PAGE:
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Athletes, campers work through the heat as index nears 100

July 22nd, 2011 9:34 pm by Rex Barber

John Parker Epps and his younger brother Christopher attended Johnson City’s youth football camp for the second year this week, running back and forth across the field, catching the ball and learning proper techniques.
Neither of them were tired at the end of the three-hour daily camp and, in fact, looked forward to coming back each day, despite a heat index near 100 degrees most of the week.
“I want to be better at football, get down the fundamentals and stuff,” John Parker said during camp at Science Hill High School’s football field Wednesday. “It’s a fun game. It’s a contact sport, and I like to get down and dirty.”
“And I want to learn how to get better at it and hopefully get on Science Hill’s team sometime,” Christopher said. “Defense is what I like to do, and just hit as hard as you can. It just really makes all the energy come out of you.”
Excessive heat can also make the energy come out of you, but in a bad way. The heat index Wednesday, Thursday and Friday for the area was near 100 degrees.
Though the Epps brothers were not affected by the heat Wednesday, organizers were making sure it stayed that way.
Bart Lyon, Johnson City Parks and Recreation recreation supervisor, was managing the camp, the 12th annual Parks and Recreation football camp for kids ages 6-12. The camp is from 9 a.m. until noon each day this week.
“We want to give them a good taste of football and have them enjoy themselves,” Lyon said. “Hopefully they’ll play youth football for the Junior Toppers and maybe even middle school and maybe even one day play high school football.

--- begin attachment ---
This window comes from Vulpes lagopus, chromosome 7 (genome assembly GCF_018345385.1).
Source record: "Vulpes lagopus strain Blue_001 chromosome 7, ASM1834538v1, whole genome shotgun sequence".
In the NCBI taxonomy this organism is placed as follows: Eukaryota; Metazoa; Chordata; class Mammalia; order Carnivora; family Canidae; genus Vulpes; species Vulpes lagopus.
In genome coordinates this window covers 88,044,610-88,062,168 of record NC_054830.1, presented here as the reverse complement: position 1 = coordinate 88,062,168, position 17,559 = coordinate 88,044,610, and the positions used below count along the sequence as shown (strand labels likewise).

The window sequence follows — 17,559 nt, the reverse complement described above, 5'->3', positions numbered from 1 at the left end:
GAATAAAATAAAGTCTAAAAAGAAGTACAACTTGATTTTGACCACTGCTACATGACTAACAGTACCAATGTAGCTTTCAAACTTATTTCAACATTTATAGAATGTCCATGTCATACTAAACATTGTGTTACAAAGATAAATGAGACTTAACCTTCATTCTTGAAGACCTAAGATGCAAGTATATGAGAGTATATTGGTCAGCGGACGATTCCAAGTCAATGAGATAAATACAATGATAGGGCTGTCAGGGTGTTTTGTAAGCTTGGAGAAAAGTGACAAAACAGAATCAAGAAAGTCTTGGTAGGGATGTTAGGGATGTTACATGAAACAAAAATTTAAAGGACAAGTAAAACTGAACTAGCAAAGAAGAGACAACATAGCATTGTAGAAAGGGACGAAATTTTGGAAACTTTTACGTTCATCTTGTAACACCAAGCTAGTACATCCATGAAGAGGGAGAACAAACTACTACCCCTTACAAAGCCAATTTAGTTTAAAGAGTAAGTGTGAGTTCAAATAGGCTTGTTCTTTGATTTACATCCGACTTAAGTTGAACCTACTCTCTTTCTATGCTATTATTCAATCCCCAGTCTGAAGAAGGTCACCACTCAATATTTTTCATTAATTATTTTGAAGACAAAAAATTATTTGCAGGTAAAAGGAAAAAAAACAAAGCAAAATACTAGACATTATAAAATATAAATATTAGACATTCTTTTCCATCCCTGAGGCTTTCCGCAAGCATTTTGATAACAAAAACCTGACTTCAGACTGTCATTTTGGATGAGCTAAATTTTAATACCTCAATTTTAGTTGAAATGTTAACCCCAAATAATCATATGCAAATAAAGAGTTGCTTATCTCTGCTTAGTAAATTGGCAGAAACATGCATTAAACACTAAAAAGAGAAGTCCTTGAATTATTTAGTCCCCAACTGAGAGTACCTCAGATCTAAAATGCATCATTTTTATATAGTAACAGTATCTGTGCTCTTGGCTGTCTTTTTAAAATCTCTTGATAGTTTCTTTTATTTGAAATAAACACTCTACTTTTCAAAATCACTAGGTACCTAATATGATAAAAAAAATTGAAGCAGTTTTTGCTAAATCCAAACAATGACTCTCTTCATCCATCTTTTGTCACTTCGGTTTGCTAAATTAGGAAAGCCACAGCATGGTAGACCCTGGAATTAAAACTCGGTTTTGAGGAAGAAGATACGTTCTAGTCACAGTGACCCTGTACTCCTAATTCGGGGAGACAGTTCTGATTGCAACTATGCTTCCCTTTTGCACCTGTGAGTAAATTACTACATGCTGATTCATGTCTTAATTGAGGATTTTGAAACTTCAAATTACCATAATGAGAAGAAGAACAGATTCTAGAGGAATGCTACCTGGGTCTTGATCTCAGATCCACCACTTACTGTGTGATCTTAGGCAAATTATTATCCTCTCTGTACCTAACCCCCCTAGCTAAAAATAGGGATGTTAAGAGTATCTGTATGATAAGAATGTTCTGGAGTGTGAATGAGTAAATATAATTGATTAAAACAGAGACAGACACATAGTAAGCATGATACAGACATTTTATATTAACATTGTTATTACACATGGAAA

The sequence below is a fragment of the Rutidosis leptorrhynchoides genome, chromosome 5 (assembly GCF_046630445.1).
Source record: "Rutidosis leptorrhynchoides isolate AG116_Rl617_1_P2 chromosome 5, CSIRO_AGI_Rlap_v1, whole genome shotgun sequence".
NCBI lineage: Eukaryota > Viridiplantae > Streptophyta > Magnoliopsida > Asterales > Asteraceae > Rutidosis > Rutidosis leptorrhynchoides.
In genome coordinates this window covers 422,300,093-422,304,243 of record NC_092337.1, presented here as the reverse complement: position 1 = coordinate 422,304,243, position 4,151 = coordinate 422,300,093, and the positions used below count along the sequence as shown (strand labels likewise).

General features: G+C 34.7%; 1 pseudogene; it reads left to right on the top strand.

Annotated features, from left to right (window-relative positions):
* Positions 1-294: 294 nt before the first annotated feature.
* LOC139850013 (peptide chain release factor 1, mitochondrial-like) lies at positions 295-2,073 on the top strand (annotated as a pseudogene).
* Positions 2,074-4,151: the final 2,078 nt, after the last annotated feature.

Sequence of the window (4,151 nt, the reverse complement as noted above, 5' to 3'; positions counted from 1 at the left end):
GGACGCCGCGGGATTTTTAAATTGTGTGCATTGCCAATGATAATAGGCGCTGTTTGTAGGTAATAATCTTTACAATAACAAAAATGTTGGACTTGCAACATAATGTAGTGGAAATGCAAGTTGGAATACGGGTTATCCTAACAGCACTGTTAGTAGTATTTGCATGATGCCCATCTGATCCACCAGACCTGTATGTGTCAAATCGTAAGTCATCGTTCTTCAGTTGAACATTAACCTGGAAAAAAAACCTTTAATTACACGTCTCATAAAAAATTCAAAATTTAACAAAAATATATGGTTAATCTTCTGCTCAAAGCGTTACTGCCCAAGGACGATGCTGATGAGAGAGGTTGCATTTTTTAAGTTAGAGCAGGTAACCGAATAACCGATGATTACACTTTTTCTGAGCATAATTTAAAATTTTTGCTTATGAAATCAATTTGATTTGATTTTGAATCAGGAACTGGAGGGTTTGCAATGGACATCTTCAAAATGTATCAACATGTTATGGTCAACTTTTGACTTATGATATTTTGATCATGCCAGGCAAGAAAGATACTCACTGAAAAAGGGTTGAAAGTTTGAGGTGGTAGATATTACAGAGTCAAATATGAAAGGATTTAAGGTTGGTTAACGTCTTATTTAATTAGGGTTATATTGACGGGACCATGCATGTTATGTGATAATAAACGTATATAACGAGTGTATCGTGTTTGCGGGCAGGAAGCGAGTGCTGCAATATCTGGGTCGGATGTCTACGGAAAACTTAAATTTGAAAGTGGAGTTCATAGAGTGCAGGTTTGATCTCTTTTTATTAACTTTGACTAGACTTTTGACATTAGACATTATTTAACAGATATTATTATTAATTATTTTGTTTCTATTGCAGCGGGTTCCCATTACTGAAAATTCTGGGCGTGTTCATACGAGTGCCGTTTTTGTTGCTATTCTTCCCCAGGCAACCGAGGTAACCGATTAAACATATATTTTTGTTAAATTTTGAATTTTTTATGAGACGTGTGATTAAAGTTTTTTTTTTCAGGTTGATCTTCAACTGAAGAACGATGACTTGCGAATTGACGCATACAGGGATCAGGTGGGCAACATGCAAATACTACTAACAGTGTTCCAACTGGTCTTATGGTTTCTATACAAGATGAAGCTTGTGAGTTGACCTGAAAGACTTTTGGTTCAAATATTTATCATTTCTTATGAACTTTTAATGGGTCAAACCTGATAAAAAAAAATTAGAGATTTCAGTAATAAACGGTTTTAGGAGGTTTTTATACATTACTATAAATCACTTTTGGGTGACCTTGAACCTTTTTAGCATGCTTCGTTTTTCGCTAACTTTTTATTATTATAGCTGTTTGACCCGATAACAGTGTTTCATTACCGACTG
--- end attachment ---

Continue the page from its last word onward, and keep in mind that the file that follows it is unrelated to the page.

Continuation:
“We take plenty of water breaks,” Lyon said. “I know that in our three-hour camp we have six water breaks scheduled in our itinerary every day. We’ve got some shade area if we have a kid that’s not feeling well, we’ll put them over in the shade. We got some ice on hand.”
Keith Turner, athletic director for Johnson City Schools, said the system follows the guidelines for heat indexes set forth a few years ago by the Tennessee Secondary School Athletic Association (TSSAA).
The TSSAA policy states that all outdoor activity must cease when the heat index is in excess of 104 degrees. If the heat index is at 95-99 degrees, schools are encouraged to reduce the time athletes spend outdoors or to move to an air-conditioned building if possible. It is also suggested that practice be moved to later in the day if possible.
In every situation ample water is to be provided and mandatory water breaks are required every 30 minutes for heat indexes above 95 degrees.
The TSSAA policy is available on its website at
“So we follow that, but even before that most coaches, you know, had the sense enough to make sure kids got plenty of water and rest, but this heat index policy has specific guidelines to what we have to go by,” Turner said.
Following the guidelines is the responsibility of the two trainers the school system has on staff. These employees have equipment that can check the heat index, Turner said.
Science Hill’s volleyball team was practicing indoors Wednesday, but there was no air conditioning. To remedy that, huge fans were placed in doorways to keep some breeze circulating. Additionally, the school’s girl’s soccer team planned to delay Wednesday evening’s practice from 5 until 7 to hopefully avoid the hotter part of the day.
But it is not just school athletes who adhere to the policy. The SHHS Hilltoppers Band often practices outside and, in fact, many band members were out this week practicing their instruments and marches.
“What we’ve decided to do as a school system is, even though the band is not part of the TSSAA, they still follow that heat index policy, because that’s what’s safe for kids, and that was an easy decision to make.”
Several hundred kids play sports in the school system each year, which is a lot of children to account for as they play sports. Turner said the staff does a good job of checking the heat index and ensuring student athletes are well hydrated and rested during hot weather.
“Fortunately we haven’t had any incidents like there has been throughout the country (with heat stroke or heat exhaustion) and that’s why you have this policy, to prevent something tragic from happening,” Turner said.

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